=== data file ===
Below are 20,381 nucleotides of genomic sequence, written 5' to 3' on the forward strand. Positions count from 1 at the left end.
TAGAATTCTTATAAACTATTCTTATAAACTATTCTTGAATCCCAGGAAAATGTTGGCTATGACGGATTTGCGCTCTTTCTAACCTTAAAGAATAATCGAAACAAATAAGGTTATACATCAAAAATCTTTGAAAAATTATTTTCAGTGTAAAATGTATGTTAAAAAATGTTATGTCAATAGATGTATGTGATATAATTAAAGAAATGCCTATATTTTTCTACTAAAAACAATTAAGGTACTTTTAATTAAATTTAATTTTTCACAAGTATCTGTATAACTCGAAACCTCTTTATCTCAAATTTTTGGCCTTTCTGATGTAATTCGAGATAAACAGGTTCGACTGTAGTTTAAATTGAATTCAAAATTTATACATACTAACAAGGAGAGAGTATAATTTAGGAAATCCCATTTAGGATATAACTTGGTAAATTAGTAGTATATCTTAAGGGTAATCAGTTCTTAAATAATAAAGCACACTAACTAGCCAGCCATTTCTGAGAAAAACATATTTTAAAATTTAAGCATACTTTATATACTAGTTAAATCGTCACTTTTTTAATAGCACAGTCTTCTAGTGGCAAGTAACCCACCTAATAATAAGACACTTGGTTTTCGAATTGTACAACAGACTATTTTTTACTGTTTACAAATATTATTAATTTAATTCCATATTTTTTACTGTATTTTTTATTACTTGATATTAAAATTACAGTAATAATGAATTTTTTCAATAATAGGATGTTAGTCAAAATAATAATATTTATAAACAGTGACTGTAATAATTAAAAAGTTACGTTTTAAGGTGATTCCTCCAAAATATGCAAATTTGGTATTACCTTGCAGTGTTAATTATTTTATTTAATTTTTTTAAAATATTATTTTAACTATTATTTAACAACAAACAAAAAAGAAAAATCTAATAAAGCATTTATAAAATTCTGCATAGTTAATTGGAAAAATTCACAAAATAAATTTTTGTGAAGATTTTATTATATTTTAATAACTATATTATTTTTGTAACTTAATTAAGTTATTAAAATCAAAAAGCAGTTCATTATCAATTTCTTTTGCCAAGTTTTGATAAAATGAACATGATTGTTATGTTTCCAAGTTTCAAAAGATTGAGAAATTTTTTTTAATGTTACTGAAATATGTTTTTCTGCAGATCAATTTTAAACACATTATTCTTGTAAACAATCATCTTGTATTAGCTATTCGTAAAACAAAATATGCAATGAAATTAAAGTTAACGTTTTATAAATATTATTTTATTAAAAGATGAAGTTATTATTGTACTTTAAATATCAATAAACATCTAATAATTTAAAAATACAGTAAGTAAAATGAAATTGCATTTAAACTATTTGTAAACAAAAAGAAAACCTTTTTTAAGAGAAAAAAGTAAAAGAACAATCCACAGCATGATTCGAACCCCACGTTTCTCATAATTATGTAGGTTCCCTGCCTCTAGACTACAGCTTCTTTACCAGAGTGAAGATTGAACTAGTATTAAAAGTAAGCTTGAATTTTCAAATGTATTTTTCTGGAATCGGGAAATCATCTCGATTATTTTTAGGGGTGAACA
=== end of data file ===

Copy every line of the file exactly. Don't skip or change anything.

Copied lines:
Below are 20,381 nucleotides of genomic sequence, written 5' to 3' on the forward strand. Positions count from 1 at the left end.
TAGAATTCTTATAAACTATTCTTATAAACTATTCTTGAATCCCAGGAAAATGTTGGCTATGACGGATTTGCGCTCTTTCTAACCTTAAAGAATAATCGAAACAAATAAGGTTATACATCAAAAATCTTTGAAAAATTATTTTCAGTGTAAAATGTATGTTAAAAAATGTTATGTCAATAGATGTATGTGATATAATTAAAGAAATGCCTATATTTTTCTACTAAAAACAATTAAGGTACTTTTAATTAAATTTAATTTTTCACAAGTATCTGTATAACTCGAAACCTCTTTATCTCAAATTTTTGGCCTTTCTGATGTAATTCGAGATAAACAGGTTCGACTGTAGTTTAAATTGAATTCAAAATTTATACATACTAACAAGGAGAGAGTATAATTTAGGAAATCCCATTTAGGATATAACTTGGTAAATTAGTAGTATATCTTAAGGGTAATCAGTTCTTAAATAATAAAGCACACTAACTAGCCAGCCATTTCTGAGAAAAACATATTTTAAAATTTAAGCATACTTTATATACTAGTTAAATCGTCACTTTTTTAATAGCACAGTCTTCTAGTGGCAAGTAACCCACCTAATAATAAGACACTTGGTTTTCGAATTGTACAACAGACTATTTTTTACTGTTTACAAATATTATTAATTTAATTCCATATTTTTTACTGTATTTTTTATTACTTGATATTAAAATTACAGTAATAATGAATTTTTTCAATAATAGGATGTTAGTCAAAATAATAATATTTATAAACAGTGACTGTAATAATTAAAAAGTTACGTTTTAAGGTGATTCCTCCAAAATATGCAAATTTGGTATTACCTTGCAGTGTTAATTATTTTATTTAATTTTTTTAAAATATTATTTTAACTATTATTTAACAACAAACAAAAAAGAAAAATCTAATAAAGCATTTATAAAATTCTGCATAGTTAATTGGAAAAATTCACAAAATAAATTTTTGTGAAGATTTTATTATATTTTAATAACTATATTATTTTTGTAACTTAATTAAGTTATTAAAATCAAAAAGCAGTTCATTATCAATTTCTTTTGCCAAGTTTTGATAAAATGAACATGATTGTTATGTTTCCAAGTTTCAAAAGATTGAGAAATTTTTTTTAATGTTACTGAAATATGTTTTTCTGCAGATCAATTTTAAACACATTATTCTTGTAAACAATCATCTTGTATTAGCTATTCGTAAAACAAAATATGCAATGAAATTAAAGTTAACGTTTTATAAATATTATTTTATTAAAAGATGAAGTTATTATTGTACTTTAAATATCAATAAACATCTAATAATTTAAAAATACAGTAAGTAAAATGAAATTGCATTTAAACTATTTGTAAACAAAAAGAAAACCTTTTTTAAGAGAAAAAAGTAAAAGAACAATCCACAGCATGATTCGAACCCCACGTTTCTCATAATTATGTAGGTTCCCTGCCTCTAGACTACAGCTTCTTTACCAGAGTGAAGATTGAACTAGTATTAAAAGTAAGCTTGAATTTTCAAATGTATTTTTCTGGAATCGGGAAATCATCTCGATTATTTTTAGGGGTGAACA